I have thirteen weeks to improve my fitness and mindset.

Although I will focus primarily on tempo intervals and continuous runs at target race pace I know I need to change my routine compared to previous training periods. I must place more intense and varied stresses on my body in order to stimulate the necessary physiological responses.

I will use many techniques to ensure I recovery adequately and prime myself as a future champion. These include:

If I am to take my race finishes from the top ten (once in 2016 and again in 2018) to the ‘podium’ I must believe I am a champion. I intend to demonstrate my best at the Clacton Half Marathon and leave nothing to chance. Previous race results are so tantalising that it may be the greatest opportunity to realise my ultimate ambition.


1 Equivalent to 5:53 per mile average pace.
2 Equivalent to 5:47 per mile average pace.
Equivalent to 6:12 per mile average pace.
Equivalent to 6:03 per mile average pace.



Walk to Assist your Running

For most people walking is a daily necessity. For most runners it is an undervalued, often forgotten, training activity.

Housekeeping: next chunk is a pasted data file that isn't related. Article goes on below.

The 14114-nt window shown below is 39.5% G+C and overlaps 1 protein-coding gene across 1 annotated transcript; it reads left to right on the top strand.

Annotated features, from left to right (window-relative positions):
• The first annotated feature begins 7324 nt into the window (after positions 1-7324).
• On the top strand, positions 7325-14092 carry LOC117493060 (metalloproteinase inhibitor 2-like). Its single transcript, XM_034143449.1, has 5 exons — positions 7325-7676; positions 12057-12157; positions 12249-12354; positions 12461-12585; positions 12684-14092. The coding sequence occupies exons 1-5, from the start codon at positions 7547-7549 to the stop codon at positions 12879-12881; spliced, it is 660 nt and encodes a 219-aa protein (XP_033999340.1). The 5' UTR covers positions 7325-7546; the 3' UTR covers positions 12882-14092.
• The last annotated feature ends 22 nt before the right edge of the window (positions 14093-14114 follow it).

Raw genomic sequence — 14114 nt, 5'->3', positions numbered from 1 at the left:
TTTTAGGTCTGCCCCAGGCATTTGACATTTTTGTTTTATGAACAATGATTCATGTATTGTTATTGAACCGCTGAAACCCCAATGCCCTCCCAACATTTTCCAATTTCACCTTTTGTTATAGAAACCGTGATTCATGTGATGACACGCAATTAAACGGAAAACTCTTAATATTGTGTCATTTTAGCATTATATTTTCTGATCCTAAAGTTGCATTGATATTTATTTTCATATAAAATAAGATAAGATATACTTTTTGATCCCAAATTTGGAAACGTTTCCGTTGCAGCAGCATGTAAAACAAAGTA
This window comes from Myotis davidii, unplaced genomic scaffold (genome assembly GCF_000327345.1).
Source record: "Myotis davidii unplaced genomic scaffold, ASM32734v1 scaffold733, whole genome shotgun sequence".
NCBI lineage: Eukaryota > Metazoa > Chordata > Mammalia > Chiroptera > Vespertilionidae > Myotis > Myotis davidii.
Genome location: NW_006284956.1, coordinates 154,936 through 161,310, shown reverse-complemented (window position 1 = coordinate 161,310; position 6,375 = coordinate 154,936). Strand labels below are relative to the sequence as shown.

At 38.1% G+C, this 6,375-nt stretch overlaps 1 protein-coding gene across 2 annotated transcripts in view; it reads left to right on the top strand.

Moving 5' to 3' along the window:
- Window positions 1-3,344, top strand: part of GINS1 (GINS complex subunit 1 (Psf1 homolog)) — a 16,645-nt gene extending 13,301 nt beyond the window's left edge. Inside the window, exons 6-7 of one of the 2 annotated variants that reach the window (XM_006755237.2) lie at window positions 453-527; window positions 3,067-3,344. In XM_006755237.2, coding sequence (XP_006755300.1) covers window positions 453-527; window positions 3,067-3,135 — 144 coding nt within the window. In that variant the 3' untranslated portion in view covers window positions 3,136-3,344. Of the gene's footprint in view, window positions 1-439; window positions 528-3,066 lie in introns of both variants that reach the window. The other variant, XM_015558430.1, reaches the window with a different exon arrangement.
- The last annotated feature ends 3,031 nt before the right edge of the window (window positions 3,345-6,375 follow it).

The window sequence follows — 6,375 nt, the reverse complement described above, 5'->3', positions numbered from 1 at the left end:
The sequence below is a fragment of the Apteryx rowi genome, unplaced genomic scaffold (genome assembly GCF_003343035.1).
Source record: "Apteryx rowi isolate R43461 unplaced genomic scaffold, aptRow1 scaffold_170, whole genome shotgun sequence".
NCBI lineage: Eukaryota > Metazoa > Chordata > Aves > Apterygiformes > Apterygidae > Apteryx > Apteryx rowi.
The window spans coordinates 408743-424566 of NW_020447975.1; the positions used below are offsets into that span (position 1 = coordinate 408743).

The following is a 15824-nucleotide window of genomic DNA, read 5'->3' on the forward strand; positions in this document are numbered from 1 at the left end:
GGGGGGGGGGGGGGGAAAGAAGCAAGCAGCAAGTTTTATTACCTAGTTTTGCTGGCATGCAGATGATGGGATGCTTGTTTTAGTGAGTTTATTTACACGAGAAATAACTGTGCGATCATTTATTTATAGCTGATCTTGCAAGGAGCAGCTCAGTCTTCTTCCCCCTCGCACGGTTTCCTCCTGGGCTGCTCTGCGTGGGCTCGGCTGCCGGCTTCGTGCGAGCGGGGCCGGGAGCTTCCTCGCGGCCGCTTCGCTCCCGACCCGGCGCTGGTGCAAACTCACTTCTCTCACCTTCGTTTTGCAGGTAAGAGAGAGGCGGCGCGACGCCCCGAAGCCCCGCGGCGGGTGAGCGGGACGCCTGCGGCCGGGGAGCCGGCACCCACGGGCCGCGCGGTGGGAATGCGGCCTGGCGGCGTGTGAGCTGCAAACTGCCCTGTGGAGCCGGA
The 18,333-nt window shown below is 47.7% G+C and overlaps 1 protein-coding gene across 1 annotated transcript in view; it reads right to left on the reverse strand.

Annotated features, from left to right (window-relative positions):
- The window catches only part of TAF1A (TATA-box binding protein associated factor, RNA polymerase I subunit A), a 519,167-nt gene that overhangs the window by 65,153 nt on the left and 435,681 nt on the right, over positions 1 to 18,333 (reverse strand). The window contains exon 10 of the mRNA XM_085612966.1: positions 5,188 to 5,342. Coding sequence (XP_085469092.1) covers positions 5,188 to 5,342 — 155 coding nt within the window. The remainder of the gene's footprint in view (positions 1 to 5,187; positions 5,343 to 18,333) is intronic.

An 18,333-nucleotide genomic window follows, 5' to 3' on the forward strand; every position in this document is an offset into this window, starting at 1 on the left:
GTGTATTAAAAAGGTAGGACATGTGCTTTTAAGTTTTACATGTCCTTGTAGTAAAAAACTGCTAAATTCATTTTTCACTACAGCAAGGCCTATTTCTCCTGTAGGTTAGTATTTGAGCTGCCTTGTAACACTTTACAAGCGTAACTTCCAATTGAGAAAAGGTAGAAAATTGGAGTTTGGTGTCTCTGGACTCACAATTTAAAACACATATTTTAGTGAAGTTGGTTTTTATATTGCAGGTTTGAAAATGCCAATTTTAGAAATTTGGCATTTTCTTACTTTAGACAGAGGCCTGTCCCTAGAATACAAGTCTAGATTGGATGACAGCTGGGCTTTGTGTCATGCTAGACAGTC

Walking is ideal to move and stretch your legs on rest days, or as an alternative to easy training days, when you do not feel like running. There is no reason why a runner cannot also practice elements of running form during a leisurely stroll, especially foot placement, arm movement and strong posture.

This stress-free mode of travel has further benefits; walking offers runners an opportunity to multi-task. Runners can analyse past runs and races, plan future strategies and efforts, or even talk about running with a friend or family member.

Personally, I enjoy listening to audiobooks or podcasts, solving important problems or answering persistent questions about my running, whilst appreciating the natural surroundings, and exploring potential running routes.

Depending on how I feel it can also be a time to forget about running and instead think creatively about my writing.

Although walking does not have the same aerobic benefits as running, it remains an essential component of any person’s fitness. If for no other reason walking will likely be the only movement you undertake where you can forget about speed, time and distance. I advise you to take full advantage.